I am taking a new course at my church on poetry and theology. The church has a resident theologian, thanks to a nearby seminary. I expected very little and was a touch overwhelmed by the 25 folks who came together for this first class, much of which was far over my head. Needless to say, I know little about either topic, but am always hungry to learn.
A few of the ideas we discussed included having an internal theology. What do you believe and why? The leader said he thinks poetry is one of the most abstract forms of art, and yet huge world views can be contained within a 10 line stanza. We are studying three poets who were Christians and included their religious views and doubts in their work: T. S Elliot, W. H. Auden and Wallace Stevens.
The leader also mentioned Rudolf Otto, author of “Idea of the Holy.” Having never studied religion or poetry formally, Otto’s writings on the beauty and repulsiveness included in man’s relationship with God are fascinating and new to me. We discussed several stories in the Bible where the concept is showcased. Think of Noah being saved while the rest of humanity drowns. Or Abraham taking the son he so cherished up the mountain at God’s command to be sacrificed. Or, you know. The idea of setting up your only Son to be crucified at the hands of the rest of those you also created. Repulsive. And yet, as a Christian, there is nothing more beautiful than the sacrifice of the Savior.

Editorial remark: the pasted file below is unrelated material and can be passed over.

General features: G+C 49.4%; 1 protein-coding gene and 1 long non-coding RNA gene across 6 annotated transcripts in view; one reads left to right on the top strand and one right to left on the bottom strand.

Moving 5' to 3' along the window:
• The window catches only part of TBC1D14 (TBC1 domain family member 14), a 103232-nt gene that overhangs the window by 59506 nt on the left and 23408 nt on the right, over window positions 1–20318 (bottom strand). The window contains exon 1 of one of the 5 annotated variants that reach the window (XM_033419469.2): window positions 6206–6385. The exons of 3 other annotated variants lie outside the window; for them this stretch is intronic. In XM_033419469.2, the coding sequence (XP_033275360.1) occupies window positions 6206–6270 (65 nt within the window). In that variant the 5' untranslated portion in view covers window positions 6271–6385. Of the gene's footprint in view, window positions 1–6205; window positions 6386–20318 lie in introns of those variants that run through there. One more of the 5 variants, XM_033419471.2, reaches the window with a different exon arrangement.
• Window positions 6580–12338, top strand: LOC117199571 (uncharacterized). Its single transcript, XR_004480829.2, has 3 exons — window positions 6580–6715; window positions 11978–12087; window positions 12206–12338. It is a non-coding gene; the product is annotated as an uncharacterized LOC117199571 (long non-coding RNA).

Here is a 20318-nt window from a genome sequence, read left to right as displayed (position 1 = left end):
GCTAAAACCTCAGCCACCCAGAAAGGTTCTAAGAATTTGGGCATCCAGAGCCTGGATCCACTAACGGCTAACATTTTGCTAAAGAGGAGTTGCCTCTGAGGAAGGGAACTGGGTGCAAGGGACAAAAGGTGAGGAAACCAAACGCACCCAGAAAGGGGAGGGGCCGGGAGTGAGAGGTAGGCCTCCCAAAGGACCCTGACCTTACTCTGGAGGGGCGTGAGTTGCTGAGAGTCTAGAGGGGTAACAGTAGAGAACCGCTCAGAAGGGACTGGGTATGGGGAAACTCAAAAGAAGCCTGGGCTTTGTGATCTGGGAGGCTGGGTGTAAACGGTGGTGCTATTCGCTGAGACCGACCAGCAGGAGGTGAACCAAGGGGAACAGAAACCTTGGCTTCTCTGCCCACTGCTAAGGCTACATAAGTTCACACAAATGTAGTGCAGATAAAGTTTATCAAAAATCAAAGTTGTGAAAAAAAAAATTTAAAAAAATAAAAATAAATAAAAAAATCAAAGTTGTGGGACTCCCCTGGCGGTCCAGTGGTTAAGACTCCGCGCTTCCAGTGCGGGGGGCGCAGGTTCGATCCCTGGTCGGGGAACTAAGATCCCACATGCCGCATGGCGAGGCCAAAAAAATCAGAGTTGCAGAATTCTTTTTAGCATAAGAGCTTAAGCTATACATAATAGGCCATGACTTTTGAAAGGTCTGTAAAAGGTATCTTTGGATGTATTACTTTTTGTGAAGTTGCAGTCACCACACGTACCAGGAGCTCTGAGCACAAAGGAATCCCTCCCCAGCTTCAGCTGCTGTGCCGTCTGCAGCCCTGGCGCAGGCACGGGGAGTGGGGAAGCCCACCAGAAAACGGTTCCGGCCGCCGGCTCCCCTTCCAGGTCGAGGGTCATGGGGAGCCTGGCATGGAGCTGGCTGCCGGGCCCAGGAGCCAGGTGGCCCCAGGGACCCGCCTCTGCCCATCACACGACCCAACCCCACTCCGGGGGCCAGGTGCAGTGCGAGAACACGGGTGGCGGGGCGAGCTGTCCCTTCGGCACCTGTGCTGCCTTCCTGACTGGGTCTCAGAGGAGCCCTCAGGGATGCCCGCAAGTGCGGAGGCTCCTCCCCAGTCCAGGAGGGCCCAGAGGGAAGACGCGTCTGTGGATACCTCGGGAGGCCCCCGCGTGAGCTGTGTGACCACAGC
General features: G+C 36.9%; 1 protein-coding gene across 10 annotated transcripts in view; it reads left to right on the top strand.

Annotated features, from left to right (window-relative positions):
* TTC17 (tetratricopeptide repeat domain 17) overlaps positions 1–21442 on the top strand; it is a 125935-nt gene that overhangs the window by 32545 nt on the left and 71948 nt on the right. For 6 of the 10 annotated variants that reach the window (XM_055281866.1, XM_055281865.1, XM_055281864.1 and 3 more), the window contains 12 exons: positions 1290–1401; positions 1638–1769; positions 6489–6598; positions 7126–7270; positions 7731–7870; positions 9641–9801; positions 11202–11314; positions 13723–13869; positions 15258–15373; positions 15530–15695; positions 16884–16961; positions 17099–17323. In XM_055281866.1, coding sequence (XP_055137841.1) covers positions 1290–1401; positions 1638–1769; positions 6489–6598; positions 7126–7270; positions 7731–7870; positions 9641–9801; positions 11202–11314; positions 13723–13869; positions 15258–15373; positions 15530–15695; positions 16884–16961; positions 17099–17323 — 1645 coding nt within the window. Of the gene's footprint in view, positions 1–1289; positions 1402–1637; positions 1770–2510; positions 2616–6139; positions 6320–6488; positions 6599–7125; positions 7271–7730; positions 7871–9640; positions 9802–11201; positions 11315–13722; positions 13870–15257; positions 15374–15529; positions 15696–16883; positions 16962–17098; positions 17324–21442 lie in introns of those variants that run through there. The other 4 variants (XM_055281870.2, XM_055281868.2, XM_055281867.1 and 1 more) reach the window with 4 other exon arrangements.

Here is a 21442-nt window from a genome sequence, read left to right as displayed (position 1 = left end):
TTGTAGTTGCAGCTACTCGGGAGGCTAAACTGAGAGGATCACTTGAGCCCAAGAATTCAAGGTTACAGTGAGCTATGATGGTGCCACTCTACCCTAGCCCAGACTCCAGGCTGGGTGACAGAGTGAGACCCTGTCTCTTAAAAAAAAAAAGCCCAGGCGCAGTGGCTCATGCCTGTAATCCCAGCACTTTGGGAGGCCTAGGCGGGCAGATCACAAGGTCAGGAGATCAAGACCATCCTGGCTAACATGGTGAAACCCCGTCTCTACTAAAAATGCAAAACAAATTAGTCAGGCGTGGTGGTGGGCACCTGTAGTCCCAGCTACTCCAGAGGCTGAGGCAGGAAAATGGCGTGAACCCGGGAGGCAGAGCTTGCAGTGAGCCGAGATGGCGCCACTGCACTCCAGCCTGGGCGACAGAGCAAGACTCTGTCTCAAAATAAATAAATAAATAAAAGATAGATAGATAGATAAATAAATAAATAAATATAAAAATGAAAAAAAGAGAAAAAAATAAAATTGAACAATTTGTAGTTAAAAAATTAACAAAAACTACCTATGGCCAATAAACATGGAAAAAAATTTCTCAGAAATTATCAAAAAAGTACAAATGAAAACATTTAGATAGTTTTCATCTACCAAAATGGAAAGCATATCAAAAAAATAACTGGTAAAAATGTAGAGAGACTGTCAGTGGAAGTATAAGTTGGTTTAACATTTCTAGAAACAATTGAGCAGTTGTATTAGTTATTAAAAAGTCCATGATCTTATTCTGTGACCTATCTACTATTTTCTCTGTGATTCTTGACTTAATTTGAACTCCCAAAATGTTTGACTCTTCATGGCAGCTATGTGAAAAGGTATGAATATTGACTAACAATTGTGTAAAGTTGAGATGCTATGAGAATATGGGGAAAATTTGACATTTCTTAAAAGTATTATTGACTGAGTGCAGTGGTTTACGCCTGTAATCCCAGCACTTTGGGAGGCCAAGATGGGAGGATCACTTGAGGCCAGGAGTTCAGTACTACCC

We had a fairly involved discussion about symbolitry and how it can quickly become idolotry, as well. I shared my confusion on the topic; living in Mexico at age 14, I was exposed to the Catholic tradition of stations of the cross for the first time. I also spent a good bit of time with a Muslim family that shunned any symbolotry in their home. My Methodist roots couldn’t make sense of the two extremes, which both seemed like the right fit for either family. As do my own beliefs — that praying to items rather than to God is missing the point.
I’ll be sharing a bit of the class here and there as we continue. I know it freaks a lot of my friends out that I talk about my faith, but the older I’ve gotten, the less I care. It is important to me, as is the continued study. My beliefs have changed and matured with time, as has my comfort level in discussing these matters. That said, I hope to never offend. My faith is an all-loving challenge and journey.